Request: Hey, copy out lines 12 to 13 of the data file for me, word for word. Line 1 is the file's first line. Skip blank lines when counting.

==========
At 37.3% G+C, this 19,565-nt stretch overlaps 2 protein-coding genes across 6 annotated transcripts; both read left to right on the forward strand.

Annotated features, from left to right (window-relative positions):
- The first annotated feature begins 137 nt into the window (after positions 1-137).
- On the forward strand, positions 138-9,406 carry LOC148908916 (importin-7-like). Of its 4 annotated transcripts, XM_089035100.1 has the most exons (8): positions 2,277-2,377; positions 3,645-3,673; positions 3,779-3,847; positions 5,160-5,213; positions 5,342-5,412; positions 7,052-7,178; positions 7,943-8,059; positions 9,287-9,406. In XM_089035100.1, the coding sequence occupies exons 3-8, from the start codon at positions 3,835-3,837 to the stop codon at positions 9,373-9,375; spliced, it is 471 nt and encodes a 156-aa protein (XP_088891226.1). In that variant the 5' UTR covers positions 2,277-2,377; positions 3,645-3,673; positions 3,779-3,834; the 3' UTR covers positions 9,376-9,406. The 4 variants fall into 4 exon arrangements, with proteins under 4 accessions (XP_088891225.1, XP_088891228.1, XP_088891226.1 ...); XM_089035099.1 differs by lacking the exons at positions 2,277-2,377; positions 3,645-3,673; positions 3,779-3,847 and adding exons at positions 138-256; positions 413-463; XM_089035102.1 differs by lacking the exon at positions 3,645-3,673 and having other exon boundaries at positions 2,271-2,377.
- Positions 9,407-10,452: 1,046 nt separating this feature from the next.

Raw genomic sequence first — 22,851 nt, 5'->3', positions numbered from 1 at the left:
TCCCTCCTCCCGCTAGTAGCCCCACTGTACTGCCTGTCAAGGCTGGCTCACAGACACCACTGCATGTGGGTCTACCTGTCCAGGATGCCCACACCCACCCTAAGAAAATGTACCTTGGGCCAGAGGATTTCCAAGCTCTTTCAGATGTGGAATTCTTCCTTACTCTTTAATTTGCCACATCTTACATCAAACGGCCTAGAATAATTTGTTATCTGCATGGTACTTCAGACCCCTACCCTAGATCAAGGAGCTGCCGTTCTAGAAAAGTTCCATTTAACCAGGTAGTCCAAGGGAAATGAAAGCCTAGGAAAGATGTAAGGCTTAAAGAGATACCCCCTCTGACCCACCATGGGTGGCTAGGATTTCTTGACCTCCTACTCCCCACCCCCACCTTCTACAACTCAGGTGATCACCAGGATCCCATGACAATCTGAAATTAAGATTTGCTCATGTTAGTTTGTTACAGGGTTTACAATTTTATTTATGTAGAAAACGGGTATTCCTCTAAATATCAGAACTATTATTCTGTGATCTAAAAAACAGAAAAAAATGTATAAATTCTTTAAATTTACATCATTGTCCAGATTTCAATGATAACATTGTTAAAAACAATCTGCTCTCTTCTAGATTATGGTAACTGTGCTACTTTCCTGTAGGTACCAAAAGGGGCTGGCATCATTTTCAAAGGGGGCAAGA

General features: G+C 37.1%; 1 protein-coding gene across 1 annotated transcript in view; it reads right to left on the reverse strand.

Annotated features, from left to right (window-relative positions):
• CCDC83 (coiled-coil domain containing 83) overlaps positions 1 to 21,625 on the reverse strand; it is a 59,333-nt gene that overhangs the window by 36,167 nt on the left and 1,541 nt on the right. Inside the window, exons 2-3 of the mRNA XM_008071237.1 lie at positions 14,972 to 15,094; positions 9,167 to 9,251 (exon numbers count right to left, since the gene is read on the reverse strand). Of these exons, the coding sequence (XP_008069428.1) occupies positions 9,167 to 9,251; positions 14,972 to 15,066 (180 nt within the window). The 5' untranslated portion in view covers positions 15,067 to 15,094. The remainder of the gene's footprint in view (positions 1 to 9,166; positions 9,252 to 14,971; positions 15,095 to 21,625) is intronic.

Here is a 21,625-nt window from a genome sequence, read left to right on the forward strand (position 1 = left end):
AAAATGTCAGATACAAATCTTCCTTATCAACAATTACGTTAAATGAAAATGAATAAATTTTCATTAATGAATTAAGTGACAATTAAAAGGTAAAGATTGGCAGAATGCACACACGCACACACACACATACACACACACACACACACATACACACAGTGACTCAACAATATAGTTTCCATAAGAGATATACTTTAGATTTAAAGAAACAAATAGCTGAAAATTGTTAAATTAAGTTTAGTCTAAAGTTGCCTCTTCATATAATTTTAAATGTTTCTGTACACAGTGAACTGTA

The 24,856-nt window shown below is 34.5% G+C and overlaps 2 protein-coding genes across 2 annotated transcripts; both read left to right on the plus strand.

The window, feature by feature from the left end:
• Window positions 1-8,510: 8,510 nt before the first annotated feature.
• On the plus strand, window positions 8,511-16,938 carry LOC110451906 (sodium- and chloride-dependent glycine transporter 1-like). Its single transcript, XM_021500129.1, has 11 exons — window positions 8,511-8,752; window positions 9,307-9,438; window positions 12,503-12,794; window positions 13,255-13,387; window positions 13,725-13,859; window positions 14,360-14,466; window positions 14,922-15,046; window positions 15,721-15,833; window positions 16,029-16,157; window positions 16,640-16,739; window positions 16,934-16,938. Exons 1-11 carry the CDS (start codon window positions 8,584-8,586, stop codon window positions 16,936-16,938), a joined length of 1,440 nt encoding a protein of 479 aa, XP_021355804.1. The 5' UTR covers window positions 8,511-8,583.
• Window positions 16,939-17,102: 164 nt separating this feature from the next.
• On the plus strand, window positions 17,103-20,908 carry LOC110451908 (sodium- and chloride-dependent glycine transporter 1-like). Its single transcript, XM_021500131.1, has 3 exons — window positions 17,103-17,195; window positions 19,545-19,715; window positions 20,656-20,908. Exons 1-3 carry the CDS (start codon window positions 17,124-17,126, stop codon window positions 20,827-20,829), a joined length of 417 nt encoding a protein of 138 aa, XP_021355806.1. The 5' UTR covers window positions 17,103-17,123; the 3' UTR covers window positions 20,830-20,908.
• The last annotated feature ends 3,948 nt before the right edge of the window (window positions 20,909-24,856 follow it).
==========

AAAATGTCAGATACAAATCTTCCTTATCAACAATTACGTTAAATGAAAATGAATAAATTTTCATTAATGAATTAAGTGACAATTAAAAGGTAAAGATTGGCAGAATGCACACACGCACACACACACATACACACACACACACACACATACACACAGTGACTCAACAATATAGTTTCCATAAGAGATATACTTTAGATTTAAAGAAACAAATAGCTGAAAATTGTTAAATTAAGTTTAGTCTAAAGTTGCCTCTTCATATAATTTTAAATGTTTCTGTACACAGTGAACTGTA

The 24,856-nt window shown below is 34.5% G+C and overlaps 2 protein-coding genes across 2 annotated transcripts; both read left to right on the plus strand.